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State, Union battle over staffing levels at state prisons

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The New York State Corrections Officer and Police Benevolence Association (NYSCOPBA) and New York State Department of Corrections and Community Supervision (NYSDOCCS) have dramatically different views of the current staffing levels at the state’s correctional facilities.

According to NYSCOPBA, prisons are “dangerously understaffed,” but NYSDOCCS claims the assertion is “inaccurate and misleading.”

NYSCOPBA claims in a news release that according to figures calculated by NYSDOCCS the approximately 56,000 inmates should be supervised by a security staff of 18,205 officers. Using statistics that NYSCOPBA officials say come from NYSDOCCS, the release says there are 17,478 security personnel. A separate fact sheet linked on the NYSCOPBA release says the state prison system houses 49,241 inmates.

A NYSDOCCS news release claims there are 19,001 security staff in New York state prisons.

NYSCOPBA Staffing and Grievance Specialist Mike Morrow says the NYSDOCCS figure includes sergeants, who oversee officers rather than inmates, as well as institutional safety officers, community correction center assistants, and those working for the Inspector General’s office. Morrow said the NYSDOCCS figure also include front-line corrections officers in training or on some type of leave.

Of the 220 officers in training, NYSDOCCS says 122 of them will be ready for duty within a month.

The NYSCOPBA release claims that a recent round of dorm consolidations at medium-security facilities, including Bare Hill Correctional Facility in Malone, “demonstrated a failure to sufficiently staff state prisons.”

NYSDOCCS spokesman Peter Cutler said the dorm move is temporary and should the inmate population rise they will be quickly returned to their original configuration.

A NYSCOPBA fact sheet says the Bare Hill consolidation moved 53 inmates to other dorms. Mr. Cutler said in the week since the move there have been no reported inmate-on-staff assaults.

The NYSCOPBA release states that medium security dorms were staffed by two corrections officers in previous years, but are now only guarded by one guard at a time.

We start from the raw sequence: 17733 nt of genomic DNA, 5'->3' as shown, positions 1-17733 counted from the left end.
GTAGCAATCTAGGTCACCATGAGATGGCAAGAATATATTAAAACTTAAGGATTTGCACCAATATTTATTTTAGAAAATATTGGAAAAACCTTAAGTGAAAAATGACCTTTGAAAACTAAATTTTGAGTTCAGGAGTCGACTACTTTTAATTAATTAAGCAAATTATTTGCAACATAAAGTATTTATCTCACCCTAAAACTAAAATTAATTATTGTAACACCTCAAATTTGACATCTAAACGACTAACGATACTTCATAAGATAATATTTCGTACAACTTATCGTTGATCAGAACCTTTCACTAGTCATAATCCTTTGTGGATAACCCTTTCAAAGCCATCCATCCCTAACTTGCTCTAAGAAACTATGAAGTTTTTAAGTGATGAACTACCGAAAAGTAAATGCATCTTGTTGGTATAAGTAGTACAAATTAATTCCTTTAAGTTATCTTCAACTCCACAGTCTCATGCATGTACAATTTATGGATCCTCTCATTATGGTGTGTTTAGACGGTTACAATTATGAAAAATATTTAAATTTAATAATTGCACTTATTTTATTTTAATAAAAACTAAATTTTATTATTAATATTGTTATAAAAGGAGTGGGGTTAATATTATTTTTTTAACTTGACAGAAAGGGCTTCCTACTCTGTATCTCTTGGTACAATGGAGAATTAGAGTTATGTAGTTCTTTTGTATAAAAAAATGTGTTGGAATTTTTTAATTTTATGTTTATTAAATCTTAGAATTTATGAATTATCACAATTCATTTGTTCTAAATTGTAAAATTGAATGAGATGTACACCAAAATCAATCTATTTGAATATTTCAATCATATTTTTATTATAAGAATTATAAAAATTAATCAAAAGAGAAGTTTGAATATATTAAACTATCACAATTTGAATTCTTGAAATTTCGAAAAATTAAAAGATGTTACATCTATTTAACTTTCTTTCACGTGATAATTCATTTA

“During the midnight shift, officers are physically locked alone inside these dorms with the inmates,” the NYSCOPBA release states, adding that they have to call and wait for backup in the event of a disruption.

Mr. Cutler claims that the medium-security dorms have always been staffed by only one officer at night. He did not immediately return a request for information regarding how many staff were assigned to a medium-security dorm in previous years.

The releases go on to give contradictory information regarding the number of inmate-on-staff assaults in recent years. The NYSCOPBA release claims a 7.6 percent rise, but does not break the numbers down year-by-year. The NYSDOCCS release shows there were 567 inmate-on-staff assaults in 2009, followed by 576 in 2010, tapering off to 563 in 2011.

“What they (NYSDOCCS) are doing compared to what we do is they’re including 2012,” Mr. Morrow said.

The NYSDOCCS release claims that the total number of the assaults in this portion of the year compared to the same portion last year shows a 21 percent drop.

The NYSCOPBA release additionally claims that escapes have quadrupled since 2009, but doesn’t provide exact figures. Mr. Morrow, in a phone interview, claims that the number also includes escape attempts, including an inmate being found with contraband that indicates he/she may try to escape. NYSDOCCS only has escape figures leading up to 2010, which show one escape in 2009 and three in 2010. The number does not include attempts.

“Everyday when they go to work, NYSCOPBA members put their lives on the line... The state should support those brave men and women by fully staffing our prisons,” NYSCOPBA President Donn Rowe said in a news release. “The state should embrace the opportunity to get all the facts out – publically and transparently – about how our system is run.

“Our priorities are to run our facilities in the safest and most efficient manner possible,” Mr. Cutler said. “We have a responsibility to correct misinformation.”

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